By Craig Davis, Craigslegz.com
Raise a glass to the kid with the crumpled passport. Make it a double-shot. Rarely have I heard such tale of woe from a fellow traveler, aside from annoying delays and missed connections.
He was early 20s, should have been en route on his first overseas trip to Europe for a weeklong Mediterranean cruise with his father in October 2015. Instead he was drowning sorrows at a hotel bar near the Philadelphia airport because U.S. Airways said his passport was damaged and refused to issue a boarding pass.
Said he was told there was a recent change in regulations regarding the acceptable condition of passports, and that the airline official showed no empathy.
“I think she wanted to enforce the new regulation just because she could,” he said.
The ship would sail without him with no chance to send an SOS. He was SOL. Bummer.
It was easy to imagine the staggering disappointment, having enjoyed a first-time European cruise earlier in the year. I recalled the brief scare in Miami when my wife was initially denied a boarding pass.
The cruise line, in issuing the plane ticket, had arbitrarily truncated her first name and it did not match her passport. Fortunately, another agent joined the discussion and remedied the issue after a few tense minutes.
How damaged was the kid’s passport? It was significantly rumpled, as if it had inexplicably been balled up. He said it had been in among clothes in his gym bag.
No pages were torn. The information page with all of his identifying information was legible and his photo wasn’t distorted. Just creased. The whole thing needed an ironing.
“I’m a young Mexican kid. I’ve looked exactly the same since I was 6 years old,” he said.
Whether there may have been profiling involved is speculative. He said the condition of the passport wasn’t questioned before his flight out of Boston, but was flagged before the international flight in Philadelphia.
Two weeks later a woman posted on Facebook about being denied boarding a U.S. Airways flight in Philadelphia bound for Athens, Greece, due to the condition of her passport. She was on her honeymoon.
The woman wrote that a clerk said the passport was unacceptable because of strings hanging off the sides and splitting seams.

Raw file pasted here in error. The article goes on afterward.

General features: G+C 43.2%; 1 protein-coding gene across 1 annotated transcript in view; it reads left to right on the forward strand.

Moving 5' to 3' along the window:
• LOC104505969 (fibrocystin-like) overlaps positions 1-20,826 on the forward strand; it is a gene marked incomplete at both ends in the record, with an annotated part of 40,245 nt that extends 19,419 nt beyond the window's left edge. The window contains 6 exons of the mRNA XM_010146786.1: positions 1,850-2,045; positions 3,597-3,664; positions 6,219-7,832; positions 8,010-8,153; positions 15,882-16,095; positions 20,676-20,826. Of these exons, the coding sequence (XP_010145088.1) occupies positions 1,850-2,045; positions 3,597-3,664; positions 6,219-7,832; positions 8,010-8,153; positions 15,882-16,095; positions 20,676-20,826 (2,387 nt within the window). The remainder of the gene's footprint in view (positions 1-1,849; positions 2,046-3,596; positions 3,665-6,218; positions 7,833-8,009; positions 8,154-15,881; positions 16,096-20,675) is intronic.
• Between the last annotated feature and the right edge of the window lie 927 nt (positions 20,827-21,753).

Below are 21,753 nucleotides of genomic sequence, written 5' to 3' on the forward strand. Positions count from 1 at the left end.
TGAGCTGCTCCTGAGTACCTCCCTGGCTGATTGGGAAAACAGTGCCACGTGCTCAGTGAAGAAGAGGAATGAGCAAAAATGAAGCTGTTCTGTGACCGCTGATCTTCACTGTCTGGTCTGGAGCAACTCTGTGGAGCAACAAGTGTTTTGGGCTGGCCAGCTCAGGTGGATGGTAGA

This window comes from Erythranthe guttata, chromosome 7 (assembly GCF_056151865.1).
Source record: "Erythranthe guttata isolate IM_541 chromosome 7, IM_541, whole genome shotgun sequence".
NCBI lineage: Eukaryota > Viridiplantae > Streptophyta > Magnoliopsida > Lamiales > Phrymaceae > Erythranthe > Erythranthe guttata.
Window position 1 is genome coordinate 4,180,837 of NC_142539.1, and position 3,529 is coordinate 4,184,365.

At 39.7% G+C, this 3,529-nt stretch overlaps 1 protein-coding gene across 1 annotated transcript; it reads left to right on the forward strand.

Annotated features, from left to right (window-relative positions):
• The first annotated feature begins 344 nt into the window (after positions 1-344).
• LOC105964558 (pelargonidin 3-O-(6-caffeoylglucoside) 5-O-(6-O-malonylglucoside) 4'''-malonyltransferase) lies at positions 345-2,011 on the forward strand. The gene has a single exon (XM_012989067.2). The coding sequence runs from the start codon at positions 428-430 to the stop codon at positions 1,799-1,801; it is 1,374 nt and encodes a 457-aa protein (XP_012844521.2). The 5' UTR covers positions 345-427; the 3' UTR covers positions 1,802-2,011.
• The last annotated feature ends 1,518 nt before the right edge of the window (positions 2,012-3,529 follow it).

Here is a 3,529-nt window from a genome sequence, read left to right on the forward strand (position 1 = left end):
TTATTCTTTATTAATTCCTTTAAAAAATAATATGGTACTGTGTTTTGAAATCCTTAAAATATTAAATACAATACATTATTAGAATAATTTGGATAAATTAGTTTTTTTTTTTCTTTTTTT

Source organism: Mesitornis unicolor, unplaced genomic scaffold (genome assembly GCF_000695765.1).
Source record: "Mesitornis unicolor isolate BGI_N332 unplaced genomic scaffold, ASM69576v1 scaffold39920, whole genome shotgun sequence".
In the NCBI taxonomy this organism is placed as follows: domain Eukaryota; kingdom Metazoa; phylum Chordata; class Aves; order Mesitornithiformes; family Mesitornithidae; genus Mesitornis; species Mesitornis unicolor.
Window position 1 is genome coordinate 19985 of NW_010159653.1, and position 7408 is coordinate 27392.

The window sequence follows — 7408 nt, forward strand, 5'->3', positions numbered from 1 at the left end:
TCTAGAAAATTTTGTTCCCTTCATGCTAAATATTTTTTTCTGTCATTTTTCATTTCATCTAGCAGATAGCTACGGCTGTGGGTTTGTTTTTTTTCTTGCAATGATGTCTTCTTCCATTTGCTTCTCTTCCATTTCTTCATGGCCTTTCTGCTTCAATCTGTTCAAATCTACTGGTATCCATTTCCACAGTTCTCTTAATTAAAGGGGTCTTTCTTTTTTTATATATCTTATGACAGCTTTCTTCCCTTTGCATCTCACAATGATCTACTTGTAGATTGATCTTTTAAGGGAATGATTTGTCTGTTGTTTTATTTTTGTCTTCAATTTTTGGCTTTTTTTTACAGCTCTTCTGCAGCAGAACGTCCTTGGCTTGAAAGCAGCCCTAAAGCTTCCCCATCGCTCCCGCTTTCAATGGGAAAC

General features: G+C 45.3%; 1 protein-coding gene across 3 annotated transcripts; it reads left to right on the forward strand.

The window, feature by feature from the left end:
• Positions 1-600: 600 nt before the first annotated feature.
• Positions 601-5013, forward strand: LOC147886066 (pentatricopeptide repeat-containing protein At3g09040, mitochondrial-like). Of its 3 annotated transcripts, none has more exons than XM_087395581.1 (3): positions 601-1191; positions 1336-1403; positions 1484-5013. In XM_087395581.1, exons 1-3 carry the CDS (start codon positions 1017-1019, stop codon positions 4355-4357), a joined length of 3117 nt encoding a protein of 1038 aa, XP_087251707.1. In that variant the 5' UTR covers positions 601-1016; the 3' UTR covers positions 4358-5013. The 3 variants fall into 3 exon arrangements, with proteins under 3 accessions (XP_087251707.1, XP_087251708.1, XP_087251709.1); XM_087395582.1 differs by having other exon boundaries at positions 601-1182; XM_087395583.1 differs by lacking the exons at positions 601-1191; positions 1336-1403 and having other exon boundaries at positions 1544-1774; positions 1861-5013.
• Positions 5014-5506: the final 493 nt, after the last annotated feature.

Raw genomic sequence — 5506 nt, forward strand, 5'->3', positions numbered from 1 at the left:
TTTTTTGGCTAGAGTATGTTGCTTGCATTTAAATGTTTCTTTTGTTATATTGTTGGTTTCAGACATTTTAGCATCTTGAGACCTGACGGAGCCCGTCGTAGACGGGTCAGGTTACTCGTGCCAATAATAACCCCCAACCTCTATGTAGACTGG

The story was picked up by the NBC television affiliate in Philadelphia, which got a statement from a spokesperson for the airline, explaining: “The customer’s passport was damaged and the State Department does not permit us to allow passengers with damaged documents to travel. … The danger with allowing a passenger to travel with a damaged passport is that they may not be allowed entrance into the foreign country to which they are traveling and would immediately be put back on a plane to the U.S.”
According to the hard-luck honeymooner, another airline clerk disagreed with the assessment of the passport. It does appear the matter is open to interpretation.
The U.S. Department of State website says: “If your passport has been significantly damaged, especially the book cover or the page displaying your personal data and photo, you will need to apply for a new passport. Conditions that may constitute damage requiring you to replace your passport include water damage, a significant tear, unofficial markings on the data page, missing visa pages (torn out), a hole punch, or other injuries.
“Normal wear of a U.S. passport is expected and likely does not constitute damage. For instance, normal wear includes the bend of a passport after being carried in your back pocket or fanning of the visa pages after extensive opening and closing.”
It is an issue I hadn’t given thought to before, but a Google search indicates the incidents aren’t isolated. It seems that some airlines are being sticklers about the condition of passports because they can be fined if they allow someone on a flight with one that is deemed damaged when attempting to enter a foreign country.
Based on the photos the woman posted of her passport, it appeared in better shape than the one that got my distraught bar mate stranded in Philly.
Another traveler wrote that her husband’s passport was rejected by Delta in Atlanta for a flight to Barcelona. They were fortunate to be hours early for the flight and were able to get a replacement after a five-hour ordeal, and $170.
Not a fun way to start any trip. From now on I’ll look over my passport well ahead of an upcoming trip, and will always remember the forlorn fellow in Philadelphia.